arbitration between the parties shall take place in Ottawa, Ontario, Canada


U.S Clients and Indexing Fees

  •  Indexing projects done for U.S clients is payable in U.S. dollars.
  •  I have an Individual Taxpayer Identification Number (ITIN) which allows me
    to be paid in full by U.S clients (without having any part of my income
    withheld and paid to the Internal Revenue Service.)
  •  Canadian HST is not charged to U.S. client

Copyright Of Book Indexes

The Canadian Copyright Act (1985)

  •  The Canadian Copyright Act protects original literary, artistic, musical and
    dramatic works. The copyright owner has the exclusive right to reproduce
    the work, (or any substantial part of the work) in any material form whatever.
    For example, the owner of copyright in a book has the right to stop others
    from making copies of the book, (or any substantial part of the book),
    whether the copying is by way of a commercial printer, a photocopy
    machine, or by way of a computer image/text scanner.
  •  Copyright comes into existence automatically, at the time the work was
    created, and, in the case of most works, it continues until the end of the
    calendar year in which the author of the work dies (regardless of whether
    the author has sold or assigned the copyright in the work or not), and
    continues for an additional period of 50 years.
  •  "Moral" rights are protected under Canadian copyright law, and include the
    author's right to be associated with the work by name, or pseudonym and
    the right to remain anonymous, and includes the author's right to the integrity
    of the work (that is, the author's right to stop the work from being distorted
    , mutilated or modified, to the prejudice of the author's honour or reputation,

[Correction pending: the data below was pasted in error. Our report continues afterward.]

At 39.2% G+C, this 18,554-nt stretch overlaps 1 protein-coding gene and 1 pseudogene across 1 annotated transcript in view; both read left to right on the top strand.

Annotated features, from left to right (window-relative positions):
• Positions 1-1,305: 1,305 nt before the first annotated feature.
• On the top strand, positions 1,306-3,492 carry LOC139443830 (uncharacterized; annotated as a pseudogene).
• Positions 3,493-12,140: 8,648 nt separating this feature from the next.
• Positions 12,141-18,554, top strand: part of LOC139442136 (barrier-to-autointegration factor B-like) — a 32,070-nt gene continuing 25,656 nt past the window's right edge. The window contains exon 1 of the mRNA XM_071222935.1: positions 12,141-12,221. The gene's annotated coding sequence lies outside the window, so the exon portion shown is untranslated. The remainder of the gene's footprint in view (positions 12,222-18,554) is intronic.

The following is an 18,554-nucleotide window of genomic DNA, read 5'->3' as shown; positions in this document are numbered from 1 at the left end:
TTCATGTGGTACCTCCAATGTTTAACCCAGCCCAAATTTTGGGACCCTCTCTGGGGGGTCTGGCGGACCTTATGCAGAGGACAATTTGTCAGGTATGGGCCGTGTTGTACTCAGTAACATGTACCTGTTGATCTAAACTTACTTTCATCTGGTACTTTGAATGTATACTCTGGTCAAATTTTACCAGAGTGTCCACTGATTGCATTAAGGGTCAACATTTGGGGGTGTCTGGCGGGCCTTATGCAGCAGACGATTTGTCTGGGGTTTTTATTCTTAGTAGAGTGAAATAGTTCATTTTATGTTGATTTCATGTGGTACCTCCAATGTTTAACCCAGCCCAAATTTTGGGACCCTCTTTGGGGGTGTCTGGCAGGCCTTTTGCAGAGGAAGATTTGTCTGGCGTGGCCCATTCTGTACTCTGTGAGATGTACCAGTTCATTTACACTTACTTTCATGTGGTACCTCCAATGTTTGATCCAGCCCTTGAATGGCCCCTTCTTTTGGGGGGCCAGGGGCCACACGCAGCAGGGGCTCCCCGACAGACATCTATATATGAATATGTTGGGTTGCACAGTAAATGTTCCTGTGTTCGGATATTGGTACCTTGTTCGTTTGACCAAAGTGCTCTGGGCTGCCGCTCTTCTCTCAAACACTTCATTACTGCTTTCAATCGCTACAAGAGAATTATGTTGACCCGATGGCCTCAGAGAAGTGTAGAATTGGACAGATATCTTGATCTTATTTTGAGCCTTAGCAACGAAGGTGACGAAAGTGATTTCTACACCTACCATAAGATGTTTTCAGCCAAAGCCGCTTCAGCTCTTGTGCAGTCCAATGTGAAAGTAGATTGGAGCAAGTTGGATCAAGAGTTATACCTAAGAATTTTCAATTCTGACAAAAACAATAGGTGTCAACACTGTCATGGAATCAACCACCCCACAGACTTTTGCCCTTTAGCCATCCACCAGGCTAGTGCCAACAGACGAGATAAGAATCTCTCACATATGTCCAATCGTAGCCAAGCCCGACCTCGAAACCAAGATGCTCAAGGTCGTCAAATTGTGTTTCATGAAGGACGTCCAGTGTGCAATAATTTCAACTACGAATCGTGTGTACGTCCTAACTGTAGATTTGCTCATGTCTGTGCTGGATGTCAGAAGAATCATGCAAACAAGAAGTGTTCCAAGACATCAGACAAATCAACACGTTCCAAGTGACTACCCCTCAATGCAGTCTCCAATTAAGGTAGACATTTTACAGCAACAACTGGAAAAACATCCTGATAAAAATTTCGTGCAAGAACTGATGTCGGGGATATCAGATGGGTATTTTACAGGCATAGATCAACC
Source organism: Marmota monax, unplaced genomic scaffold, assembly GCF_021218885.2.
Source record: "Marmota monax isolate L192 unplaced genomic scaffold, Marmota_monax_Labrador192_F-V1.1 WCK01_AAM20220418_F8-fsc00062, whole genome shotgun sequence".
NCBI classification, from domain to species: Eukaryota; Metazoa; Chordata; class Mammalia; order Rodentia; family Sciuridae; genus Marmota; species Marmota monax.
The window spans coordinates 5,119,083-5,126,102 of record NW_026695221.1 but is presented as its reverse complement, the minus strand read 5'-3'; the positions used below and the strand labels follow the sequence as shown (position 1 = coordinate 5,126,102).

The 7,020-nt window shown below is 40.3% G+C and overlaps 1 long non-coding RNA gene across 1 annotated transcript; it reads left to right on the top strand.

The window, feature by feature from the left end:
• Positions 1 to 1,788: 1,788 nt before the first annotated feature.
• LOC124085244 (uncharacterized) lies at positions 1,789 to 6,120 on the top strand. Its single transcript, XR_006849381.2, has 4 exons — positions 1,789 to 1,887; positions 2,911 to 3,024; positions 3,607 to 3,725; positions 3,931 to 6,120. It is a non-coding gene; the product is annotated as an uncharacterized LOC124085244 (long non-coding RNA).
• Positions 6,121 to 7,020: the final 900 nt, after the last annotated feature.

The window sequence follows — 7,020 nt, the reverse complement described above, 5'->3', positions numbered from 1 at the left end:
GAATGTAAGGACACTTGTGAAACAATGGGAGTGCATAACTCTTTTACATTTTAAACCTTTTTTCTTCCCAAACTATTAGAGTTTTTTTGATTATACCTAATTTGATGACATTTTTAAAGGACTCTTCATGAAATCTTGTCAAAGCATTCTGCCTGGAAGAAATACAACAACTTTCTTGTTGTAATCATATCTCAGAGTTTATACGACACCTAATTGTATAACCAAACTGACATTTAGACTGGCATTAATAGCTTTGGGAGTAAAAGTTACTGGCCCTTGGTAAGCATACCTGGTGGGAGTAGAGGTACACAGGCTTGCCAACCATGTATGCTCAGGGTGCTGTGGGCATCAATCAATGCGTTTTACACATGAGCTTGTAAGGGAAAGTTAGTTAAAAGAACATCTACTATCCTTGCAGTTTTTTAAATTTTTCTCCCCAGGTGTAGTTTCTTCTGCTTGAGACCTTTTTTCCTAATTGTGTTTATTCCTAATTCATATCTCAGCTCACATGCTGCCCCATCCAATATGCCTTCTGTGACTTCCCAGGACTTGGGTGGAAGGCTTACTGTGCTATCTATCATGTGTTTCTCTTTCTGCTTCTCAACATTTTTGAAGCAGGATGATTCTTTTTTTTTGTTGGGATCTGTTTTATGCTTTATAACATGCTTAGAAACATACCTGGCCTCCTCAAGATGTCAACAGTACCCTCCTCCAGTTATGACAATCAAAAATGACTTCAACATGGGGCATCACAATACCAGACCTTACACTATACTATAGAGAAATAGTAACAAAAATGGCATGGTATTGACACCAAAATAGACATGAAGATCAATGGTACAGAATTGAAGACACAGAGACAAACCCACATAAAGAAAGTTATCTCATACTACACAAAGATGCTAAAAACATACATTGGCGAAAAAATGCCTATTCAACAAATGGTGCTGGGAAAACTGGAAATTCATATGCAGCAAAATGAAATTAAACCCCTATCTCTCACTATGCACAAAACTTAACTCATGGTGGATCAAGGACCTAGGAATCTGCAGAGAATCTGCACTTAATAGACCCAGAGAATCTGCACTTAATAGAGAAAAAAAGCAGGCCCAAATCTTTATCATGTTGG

or from being used in association with a product, service, cause or institution).
  •  Moral rights remain with the author of a work, even where the work, or the
    copyright in the work, has been sold or assigned. Moral rights continue to
    exist in a work for the same length of time as do the other copyrights in the
    work in question.
  •  Moral rights may not be assigned, but the author may waive these rights,
    in whole, or in part. A mere assignment or license of copyright in a work does
    not, in and of itself, amount to a waiver of moral rights in the work.
  •  All assignments and licenses of copyright should include a written waiver of
    the author's moral rights.
  •  Copyright to a work may be assigned or licensed to others. All assignments
    and licenses of copyright must be in writing to be valid. The mere transfer
    of physical possession of a work does not thereby include an assignment of
    copyright in the work.
  •  Copyright may be registered at the Canadian Copyright Office located in
    Ottawa/Hull. Registration of copyright in a work is not required in Canada,
    but registration does provide a benefit to the copyright owner, and therefore
    is recommended. When registering copyright, there is no need to file a copy
    of the work with the Canadian Copyright Office, as they will only return the
    work to the owner.
  •  Freelancers are covered under Section 13(1) of Canada's Copyright Act (1985),
    which states states that "the author of a work shall be the first owner of the
    copyright therein."
  •  Under Section 13(4) of Canada's Copyright Act, the first owner of the copyright
    of a newly created work can sell the copyright or any part thereof to another
    person by the law of contract.
  • References:
  • "Copyright Law in Canada" by Philip B. Kerr.
  • Wikipedia: Authorship and ownership in copyright law in Canada)


Author's Rights

  •  Authors’ rights are a part of copyright law, and the French droit d’auteur is
    generally used in relation to the copyright laws of civil law including European
    Union Law.
  •  Internationally, The Berne Convention for the Protection of Literary and Artistic
    . protects authors’ rights. “Author” is used in a very wide sense, but in
    general, the author is the person whose creativity led to the protected work
    being created, although the exact definition varies from country to country.

    (Reference: Wikipedia: Author’s Rights.)


Copyright Law: Distinctions between Canada and the U. S.

  •  Canada refers to "freelancers", whereas, in the United States, the term
    "work made for hire" is used.
  •  In both Canada and U.S., copyright protects original works, fixed in any
    tangible medium of expression. A work is considered original if independently
    created versus copied from other works; and if it possesses at least a minimal